Memphis, 1951

If you’re in/near NYC this year, go see Memphis, the musical.  It’s a fantastic show and powerful story.  From the playbill:

TURN UP THAT DIAL! From the underground dance clubs of 1950s Memphis, Tennessee,…comes a hot new Broadway musical – inspired by actual events – with heart, soul and energy to burn. He’s a young, white radio DJ named Huey Calhoun (Chad Kimball), whose love of music transcends race lines and airwaves. She’s a black singer named Felicia Farrell (Montego Glover), whose career is on the rise, but who can’t break out of segregated clubs. When the two collaborate, her soulful music reaches radio audiences everywhere, and the Golden Era of early rock ‘n’ roll takes flight. But as things start to heat up, whether the world is really ready for their music – or their love – is put to the test.

Kenneth Alhadeff championed and produced the project starting in his hometown, Seattle.  Ken is an education advocate, philanthropist, and relentless civil rights champion.  As a trustee of Washington State he created Cougars of Color to recruit more minority students.  I had the good fortune of serving with his wife Marleen Alhadeff on the Foundation for Early Learning.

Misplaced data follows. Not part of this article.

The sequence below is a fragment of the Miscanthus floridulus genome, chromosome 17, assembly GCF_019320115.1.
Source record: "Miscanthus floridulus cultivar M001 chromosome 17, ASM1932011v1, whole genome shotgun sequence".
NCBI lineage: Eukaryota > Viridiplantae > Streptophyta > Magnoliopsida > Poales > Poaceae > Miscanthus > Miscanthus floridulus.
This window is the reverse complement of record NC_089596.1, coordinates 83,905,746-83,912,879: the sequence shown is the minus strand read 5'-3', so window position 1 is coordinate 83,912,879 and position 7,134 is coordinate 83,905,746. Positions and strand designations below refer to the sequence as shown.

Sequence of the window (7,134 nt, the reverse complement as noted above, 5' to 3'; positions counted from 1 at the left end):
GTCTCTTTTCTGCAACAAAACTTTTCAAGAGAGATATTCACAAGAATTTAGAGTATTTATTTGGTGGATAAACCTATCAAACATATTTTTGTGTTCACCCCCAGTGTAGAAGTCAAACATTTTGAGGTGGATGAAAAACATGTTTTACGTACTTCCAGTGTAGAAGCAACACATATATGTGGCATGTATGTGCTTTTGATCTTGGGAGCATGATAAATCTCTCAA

I appreciate their passion and tenacity for bringing this show to Broadway.  Memphis is a reminder of how far we’ve come in 50 years…and how far we have to go.

Tom Vander Ark

Tom Vander Ark is the CEO of Getting Smart. He has written or co-authored more than 50 books and papers including Getting Smart, Smart Cities, Smart Parents, Better Together, The Power of Place and Difference Making. He served as a public school superintendent and the first Executive Director of Education for the Bill & Melinda Gates Foundation.

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